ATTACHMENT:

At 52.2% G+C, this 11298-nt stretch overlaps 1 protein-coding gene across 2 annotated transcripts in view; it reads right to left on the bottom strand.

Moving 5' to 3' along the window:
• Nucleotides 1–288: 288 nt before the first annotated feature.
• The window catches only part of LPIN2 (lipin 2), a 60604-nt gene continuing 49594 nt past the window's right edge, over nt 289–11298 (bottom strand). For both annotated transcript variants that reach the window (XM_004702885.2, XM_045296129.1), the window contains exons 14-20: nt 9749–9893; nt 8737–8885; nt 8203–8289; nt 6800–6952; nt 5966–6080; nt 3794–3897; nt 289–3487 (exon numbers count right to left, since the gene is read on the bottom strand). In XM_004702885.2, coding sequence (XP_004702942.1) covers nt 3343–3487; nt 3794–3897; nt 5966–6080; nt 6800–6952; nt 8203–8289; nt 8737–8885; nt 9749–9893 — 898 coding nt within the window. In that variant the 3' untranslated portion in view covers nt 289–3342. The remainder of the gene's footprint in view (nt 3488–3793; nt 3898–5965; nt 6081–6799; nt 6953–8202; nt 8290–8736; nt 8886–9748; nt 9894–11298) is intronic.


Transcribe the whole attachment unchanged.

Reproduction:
At 52.2% G+C, this 11298-nt stretch overlaps 1 protein-coding gene across 2 annotated transcripts in view; it reads right to left on the bottom strand.

Moving 5' to 3' along the window:
• Nucleotides 1–288: 288 nt before the first annotated feature.
• The window catches only part of LPIN2 (lipin 2), a 60604-nt gene continuing 49594 nt past the window's right edge, over nt 289–11298 (bottom strand). For both annotated transcript variants that reach the window (XM_004702885.2, XM_045296129.1), the window contains exons 14-20: nt 9749–9893; nt 8737–8885; nt 8203–8289; nt 6800–6952; nt 5966–6080; nt 3794–3897; nt 289–3487 (exon numbers count right to left, since the gene is read on the bottom strand). In XM_004702885.2, coding sequence (XP_004702942.1) covers nt 3343–3487; nt 3794–3897; nt 5966–6080; nt 6800–6952; nt 8203–8289; nt 8737–8885; nt 9749–9893 — 898 coding nt within the window. In that variant the 3' untranslated portion in view covers nt 289–3342. The remainder of the gene's footprint in view (nt 3488–3793; nt 3898–5965; nt 6081–6799; nt 6953–8202; nt 8290–8736; nt 8886–9748; nt 9894–11298) is intronic.